Defining policy settings

As a first step we will define the structure that holds the policy settings.

Open the src/settings.rs file and change the definition of the Settings struct to look like that:

use std::collections::HashSet;

#[derive(Deserialize, Default, Debug, Serialize)]
#[serde(default)]
pub(crate) struct Settings {
    pub invalid_names: HashSet<String>,
}

This will automatically put the list of invalid names inside of a Set collection.

Next we will write a settings validation function: we want to ensure the policy is always run with at least one invalid name.

This can be done by changing the implementation of the Validatable trait.

Change the scaffolded implementation defined inside of src/settings.rs to look like that:

impl kubewarden::settings::Validatable for Settings {
    fn validate(&self) -> Result<(), String> {
        if self.invalid_names.is_empty() {
            Err(String::from("No invalid name specified. Specify at least one invalid name to match"))
        } else {
            Ok(())
        }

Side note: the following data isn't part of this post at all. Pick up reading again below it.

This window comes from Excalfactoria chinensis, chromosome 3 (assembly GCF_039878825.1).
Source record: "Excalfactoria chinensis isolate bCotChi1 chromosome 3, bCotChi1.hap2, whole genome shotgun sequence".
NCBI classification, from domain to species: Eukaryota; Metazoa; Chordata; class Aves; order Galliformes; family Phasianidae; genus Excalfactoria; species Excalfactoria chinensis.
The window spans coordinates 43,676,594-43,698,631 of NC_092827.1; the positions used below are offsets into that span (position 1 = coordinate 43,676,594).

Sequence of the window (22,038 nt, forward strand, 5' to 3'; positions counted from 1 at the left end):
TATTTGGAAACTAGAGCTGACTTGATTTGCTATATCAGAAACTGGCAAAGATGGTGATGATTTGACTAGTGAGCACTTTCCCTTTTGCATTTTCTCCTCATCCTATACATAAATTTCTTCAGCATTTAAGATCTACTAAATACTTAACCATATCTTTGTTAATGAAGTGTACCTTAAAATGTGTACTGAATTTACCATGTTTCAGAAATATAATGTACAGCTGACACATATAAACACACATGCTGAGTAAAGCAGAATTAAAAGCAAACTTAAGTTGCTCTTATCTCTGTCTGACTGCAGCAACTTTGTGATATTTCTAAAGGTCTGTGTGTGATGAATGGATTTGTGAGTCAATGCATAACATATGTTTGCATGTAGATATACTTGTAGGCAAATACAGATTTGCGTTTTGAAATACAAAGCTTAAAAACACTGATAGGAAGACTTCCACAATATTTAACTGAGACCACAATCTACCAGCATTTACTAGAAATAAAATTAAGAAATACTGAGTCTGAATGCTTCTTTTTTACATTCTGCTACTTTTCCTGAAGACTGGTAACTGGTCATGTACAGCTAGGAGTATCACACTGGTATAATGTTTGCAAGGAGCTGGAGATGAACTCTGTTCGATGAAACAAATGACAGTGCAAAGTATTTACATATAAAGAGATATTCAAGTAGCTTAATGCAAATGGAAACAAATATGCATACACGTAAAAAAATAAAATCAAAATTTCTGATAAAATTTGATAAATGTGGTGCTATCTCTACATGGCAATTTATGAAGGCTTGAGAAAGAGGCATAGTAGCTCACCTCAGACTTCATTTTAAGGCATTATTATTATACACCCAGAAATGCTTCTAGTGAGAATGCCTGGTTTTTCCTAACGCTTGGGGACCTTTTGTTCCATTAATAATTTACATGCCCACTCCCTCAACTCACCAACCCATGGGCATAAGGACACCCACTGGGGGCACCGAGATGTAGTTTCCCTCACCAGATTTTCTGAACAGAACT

}
}

Add unit tests

Now we can write a unit test to ensure the settings validation is actually working. This can be done in the usual Rust way.

There are already some default tests at the bottom of the src/settings.rs file. Replace the automatically generated code to look like that:

#[cfg(test)]
mod tests {
    use super::*;

    use kubewarden_policy_sdk::settings::Validatable;

    #[test]
    fn accept_settings_with_a_list_of_invalid_names() -> Result<(), ()> {
        let mut invalid_names = HashSet::new();
        invalid_names.insert(String::from("bad_name1"));
        invalid_names.insert(String::from("bad_name2"));

        let settings = Settings { invalid_names };

        assert!(settings.validate().is_ok());
        Ok(())
    }

    #[test]
    fn reject_settings_without_a_list_of_invalid_names() -> Result<(), ()> {
        let invalid_names = HashSet::<String>::new();
        let settings = Settings { invalid_names };

        assert!(settings.validate().is_err());
        Ok(())
    }
}

We can now run the unit tests by doing:

cargo test

This will produce an output similar to the following one:

  Compiling demo v0.1.0 (/home/flavio/hacking/kubernetes/kubewarden/demo)
    Finished test [unoptimized + debuginfo] target(s) in 4.19s
     Running target/debug/deps/demo-24670dd6a538fd72

running 2 tests
test settings::tests::accept_settings_with_a_list_of_invalid_names ... ok
test settings::tests::reject_settings_without_a_list_of_invalid_names ... ok

test result: ok. 2 passed; 0 failed; 0 ignored; 0 measured; 0 filtered out; finished in 0.00s